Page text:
A new study by researchers from the Department of Archaeology at the University of Reading suggests that Anglo-Saxon monastic communities were more resilient to Viking raids than previously thought.
In AD 793, a Viking raid on Lindisfarne in Northumberland, England, sent shockwaves throughout the Christian west. Alcuin, a Northumbrian scholar in Charlemagne’s court wrote at the time: “Never before has such terror appeared in Britain as we have now suffered from a pagan race…The heathens poured out the blood of saints around the altar, and trampled on the bodies of saints in the temple of God, like dung in the streets.”
The raid is considered by many scholars to be the beginning of the Viking Age, a period during the Middle Ages when Norsemen undertook large-scale raiding, colonising, conquest, and trading throughout Europe and reached North America.
Lyminge, a monastery in Kent endured repeated Viking raids, but resisted collapse through effective defensive strategies put in place by ecclesiastical and secular rulers of Kent.
“The image of ruthless Viking raiders slaughtering helpless monks and nuns is based on written records, but a re-examination of the evidence shows that the monasteries had more resilience than we might expect,” said Dr Gabor Thomas, from the Department of Archaeology at the University of Reading.
A study, published in the journal Archaeologia, suggests that the monastic community at Lyminge not only bore the full brunt of Viking raids in the later 8th and early 9th centuries AD, but recovered more completely than historians previously thought.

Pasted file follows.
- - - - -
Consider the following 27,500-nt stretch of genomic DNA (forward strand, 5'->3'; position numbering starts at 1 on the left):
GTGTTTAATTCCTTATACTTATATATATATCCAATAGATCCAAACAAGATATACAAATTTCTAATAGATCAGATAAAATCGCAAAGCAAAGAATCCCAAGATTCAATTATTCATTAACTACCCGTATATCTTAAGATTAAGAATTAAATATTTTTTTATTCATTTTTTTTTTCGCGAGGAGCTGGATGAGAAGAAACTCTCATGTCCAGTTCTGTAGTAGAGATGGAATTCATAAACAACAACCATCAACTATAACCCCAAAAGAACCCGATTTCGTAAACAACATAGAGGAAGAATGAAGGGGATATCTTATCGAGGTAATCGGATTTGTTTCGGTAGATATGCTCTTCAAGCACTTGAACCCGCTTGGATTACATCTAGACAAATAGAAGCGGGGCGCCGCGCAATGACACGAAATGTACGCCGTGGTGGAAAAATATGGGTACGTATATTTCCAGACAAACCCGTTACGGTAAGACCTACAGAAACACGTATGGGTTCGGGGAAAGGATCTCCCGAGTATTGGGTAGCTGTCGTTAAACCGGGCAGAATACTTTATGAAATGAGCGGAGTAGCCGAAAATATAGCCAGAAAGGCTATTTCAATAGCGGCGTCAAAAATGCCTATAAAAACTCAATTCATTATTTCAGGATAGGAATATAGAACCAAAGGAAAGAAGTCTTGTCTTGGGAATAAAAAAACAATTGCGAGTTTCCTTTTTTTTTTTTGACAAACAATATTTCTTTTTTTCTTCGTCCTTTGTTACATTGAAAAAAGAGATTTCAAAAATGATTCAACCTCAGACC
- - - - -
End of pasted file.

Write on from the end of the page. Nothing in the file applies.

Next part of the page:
Excavations at Lyminge conducted between 2007-15 and 2019, uncovered the main elements of the monastery, including the stone chapel surrounded by a wide swathe of wooden buildings, and other structures where the monastic brethren and their dependents lived out their daily lives.
Historical records held at Canterbury Cathedral show that after a raid in AD 804, the monastic community at Lyminge was granted asylum in the walled safety of Canterbury, however, according to Dr Thomas’s research, the monks returned to Lyminge to re-establish their community and continued to expand the settlement over the course of the 9th century AD. This is evidenced by dateable artefacts such as silver coins discovered in situ.
Dr Thomas said: “This research paints a more complex picture of the experience of monasteries during these troubled times, they were more resilient than the ‘sitting duck’ image portrayed in popular accounts of Viking raiding based on recorded historical events such as the iconic Viking raid on the island monastery of Lindisfarne in AD 793.”
“However, the resilience of the monastery was subsequently stretched beyond breaking point. By the end of the 9th century, at a time when Anglo-Saxon king Alfred the Great was engaged in a widescale conflict with invading Viking armies, the site of the monastery appears to have been completely abandoned. This was most likely due to sustained long-term pressure from Viking armies who are known to have been active in south-eastern Kent in the 880s and 890s. Settled life was only eventually restored in Lyminge during the 10th century, but under the authority of the Archbishops of Canterbury who had acquired the lands formerly belonging to the monastery,” added Dr Thomas.
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